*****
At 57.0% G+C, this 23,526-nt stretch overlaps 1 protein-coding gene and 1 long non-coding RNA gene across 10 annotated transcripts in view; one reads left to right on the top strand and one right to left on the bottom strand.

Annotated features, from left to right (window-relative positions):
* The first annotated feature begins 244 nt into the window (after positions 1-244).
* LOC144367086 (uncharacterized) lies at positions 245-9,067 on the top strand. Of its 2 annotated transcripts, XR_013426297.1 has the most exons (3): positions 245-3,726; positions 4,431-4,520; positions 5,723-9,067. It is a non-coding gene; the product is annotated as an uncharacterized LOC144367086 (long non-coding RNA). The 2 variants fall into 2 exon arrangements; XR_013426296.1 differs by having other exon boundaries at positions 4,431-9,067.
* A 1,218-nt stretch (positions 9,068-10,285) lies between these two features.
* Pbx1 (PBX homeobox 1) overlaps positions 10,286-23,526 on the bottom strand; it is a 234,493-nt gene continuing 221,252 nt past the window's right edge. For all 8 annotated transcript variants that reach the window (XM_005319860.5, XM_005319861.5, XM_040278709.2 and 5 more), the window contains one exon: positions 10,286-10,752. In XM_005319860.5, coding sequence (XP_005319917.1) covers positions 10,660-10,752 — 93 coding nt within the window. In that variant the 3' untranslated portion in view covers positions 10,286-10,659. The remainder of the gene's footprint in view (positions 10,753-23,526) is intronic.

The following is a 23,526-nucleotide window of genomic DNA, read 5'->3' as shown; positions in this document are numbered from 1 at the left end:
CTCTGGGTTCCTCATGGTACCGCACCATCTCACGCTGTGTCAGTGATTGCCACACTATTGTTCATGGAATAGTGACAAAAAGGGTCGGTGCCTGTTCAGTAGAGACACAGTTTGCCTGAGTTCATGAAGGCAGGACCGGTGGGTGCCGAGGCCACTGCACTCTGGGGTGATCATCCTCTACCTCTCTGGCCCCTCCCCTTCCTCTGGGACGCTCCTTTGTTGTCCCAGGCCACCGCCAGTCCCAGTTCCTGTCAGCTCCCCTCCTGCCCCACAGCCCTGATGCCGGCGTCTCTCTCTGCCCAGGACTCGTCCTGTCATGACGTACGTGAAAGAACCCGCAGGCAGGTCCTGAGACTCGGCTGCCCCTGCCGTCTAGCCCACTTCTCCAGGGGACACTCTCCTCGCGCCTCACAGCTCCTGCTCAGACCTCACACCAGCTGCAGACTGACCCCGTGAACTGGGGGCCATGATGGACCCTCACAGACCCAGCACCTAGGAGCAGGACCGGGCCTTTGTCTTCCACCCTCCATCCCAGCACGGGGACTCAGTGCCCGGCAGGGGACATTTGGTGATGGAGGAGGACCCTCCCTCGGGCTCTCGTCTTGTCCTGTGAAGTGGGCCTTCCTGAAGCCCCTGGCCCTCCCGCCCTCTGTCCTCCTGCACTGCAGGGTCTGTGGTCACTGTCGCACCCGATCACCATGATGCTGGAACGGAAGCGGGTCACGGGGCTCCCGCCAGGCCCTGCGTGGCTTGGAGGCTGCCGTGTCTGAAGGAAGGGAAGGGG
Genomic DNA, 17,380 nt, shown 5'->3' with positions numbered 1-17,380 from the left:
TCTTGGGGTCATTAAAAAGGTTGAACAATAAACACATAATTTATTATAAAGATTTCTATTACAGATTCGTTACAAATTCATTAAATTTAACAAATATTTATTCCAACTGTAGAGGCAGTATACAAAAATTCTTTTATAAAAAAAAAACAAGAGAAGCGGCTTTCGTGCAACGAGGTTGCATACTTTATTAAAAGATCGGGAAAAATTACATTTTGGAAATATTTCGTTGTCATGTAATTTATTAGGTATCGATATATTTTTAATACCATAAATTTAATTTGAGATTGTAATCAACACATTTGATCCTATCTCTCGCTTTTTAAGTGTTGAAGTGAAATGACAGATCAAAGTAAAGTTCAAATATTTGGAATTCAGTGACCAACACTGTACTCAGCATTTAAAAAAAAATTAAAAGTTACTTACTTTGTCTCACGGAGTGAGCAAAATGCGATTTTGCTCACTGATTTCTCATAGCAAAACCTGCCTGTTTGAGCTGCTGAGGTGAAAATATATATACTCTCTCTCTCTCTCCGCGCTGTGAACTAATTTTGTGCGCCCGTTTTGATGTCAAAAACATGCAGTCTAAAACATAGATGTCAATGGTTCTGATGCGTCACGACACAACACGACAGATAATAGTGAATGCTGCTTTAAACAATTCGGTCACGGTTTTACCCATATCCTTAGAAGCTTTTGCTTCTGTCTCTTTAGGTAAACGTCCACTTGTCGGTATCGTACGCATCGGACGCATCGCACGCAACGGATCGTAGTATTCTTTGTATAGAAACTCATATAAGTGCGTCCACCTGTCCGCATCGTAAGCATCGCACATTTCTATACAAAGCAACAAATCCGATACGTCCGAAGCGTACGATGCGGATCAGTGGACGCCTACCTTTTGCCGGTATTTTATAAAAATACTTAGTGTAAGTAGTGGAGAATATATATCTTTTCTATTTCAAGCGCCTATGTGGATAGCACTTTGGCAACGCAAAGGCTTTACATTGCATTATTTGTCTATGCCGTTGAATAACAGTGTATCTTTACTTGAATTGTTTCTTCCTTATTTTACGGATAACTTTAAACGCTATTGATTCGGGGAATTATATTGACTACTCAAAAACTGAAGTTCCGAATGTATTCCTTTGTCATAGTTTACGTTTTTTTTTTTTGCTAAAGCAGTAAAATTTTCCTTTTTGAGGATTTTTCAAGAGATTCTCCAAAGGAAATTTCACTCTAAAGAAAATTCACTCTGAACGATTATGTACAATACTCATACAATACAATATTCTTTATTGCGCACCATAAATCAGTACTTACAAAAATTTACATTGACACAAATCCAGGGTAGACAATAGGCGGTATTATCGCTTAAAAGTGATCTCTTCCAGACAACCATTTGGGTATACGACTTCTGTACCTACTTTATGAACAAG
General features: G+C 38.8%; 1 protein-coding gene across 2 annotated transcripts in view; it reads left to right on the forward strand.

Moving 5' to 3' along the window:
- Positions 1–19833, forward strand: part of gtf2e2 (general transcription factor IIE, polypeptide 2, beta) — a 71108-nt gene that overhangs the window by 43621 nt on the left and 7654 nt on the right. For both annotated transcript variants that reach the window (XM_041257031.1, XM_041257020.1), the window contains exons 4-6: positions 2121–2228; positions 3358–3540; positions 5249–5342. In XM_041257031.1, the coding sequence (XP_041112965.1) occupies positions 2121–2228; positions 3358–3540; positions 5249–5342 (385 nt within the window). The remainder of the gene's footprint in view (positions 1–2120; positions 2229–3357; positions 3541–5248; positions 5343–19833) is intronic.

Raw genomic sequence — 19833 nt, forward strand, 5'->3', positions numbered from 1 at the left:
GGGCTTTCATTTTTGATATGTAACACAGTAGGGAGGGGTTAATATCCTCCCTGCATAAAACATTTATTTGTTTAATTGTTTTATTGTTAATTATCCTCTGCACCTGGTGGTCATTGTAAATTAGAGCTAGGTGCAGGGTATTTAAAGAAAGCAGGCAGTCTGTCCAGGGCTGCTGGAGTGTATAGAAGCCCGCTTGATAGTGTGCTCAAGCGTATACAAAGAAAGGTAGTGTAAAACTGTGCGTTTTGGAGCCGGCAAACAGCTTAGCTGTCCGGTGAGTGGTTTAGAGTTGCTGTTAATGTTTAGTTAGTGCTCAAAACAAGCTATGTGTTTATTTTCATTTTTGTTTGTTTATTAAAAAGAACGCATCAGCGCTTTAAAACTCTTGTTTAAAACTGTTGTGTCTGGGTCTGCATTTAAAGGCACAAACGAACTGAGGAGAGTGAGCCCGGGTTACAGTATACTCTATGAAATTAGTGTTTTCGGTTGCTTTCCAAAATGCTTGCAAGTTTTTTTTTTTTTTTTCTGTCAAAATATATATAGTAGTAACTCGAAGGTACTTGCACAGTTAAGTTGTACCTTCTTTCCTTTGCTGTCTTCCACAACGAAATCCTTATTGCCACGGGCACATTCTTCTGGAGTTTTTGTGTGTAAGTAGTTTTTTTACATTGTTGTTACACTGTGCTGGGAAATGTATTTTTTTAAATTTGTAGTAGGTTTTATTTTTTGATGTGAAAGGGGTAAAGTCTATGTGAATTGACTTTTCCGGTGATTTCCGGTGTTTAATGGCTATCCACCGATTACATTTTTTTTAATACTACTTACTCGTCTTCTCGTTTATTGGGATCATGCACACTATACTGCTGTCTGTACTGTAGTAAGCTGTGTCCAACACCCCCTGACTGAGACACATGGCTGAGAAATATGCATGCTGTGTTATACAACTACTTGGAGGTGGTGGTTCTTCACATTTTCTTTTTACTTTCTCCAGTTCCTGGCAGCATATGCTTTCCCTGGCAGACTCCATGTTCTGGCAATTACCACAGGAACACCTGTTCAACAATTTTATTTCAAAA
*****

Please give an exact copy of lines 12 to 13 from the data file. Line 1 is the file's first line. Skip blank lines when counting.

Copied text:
Moving 5' to 3' along the window:
- Positions 1–19833, forward strand: part of gtf2e2 (general transcription factor IIE, polypeptide 2, beta) — a 71108-nt gene that overhangs the window by 43621 nt on the left and 7654 nt on the right. For both annotated transcript variants that reach the window (XM_041257031.1, XM_041257020.1), the window contains exons 4-6: positions 2121–2228; positions 3358–3540; positions 5249–5342. In XM_041257031.1, the coding sequence (XP_041112965.1) occupies positions 2121–2228; positions 3358–3540; positions 5249–5342 (385 nt within the window). The remainder of the gene's footprint in view (positions 1–2120; positions 2229–3357; positions 3541–5248; positions 5343–19833) is intronic.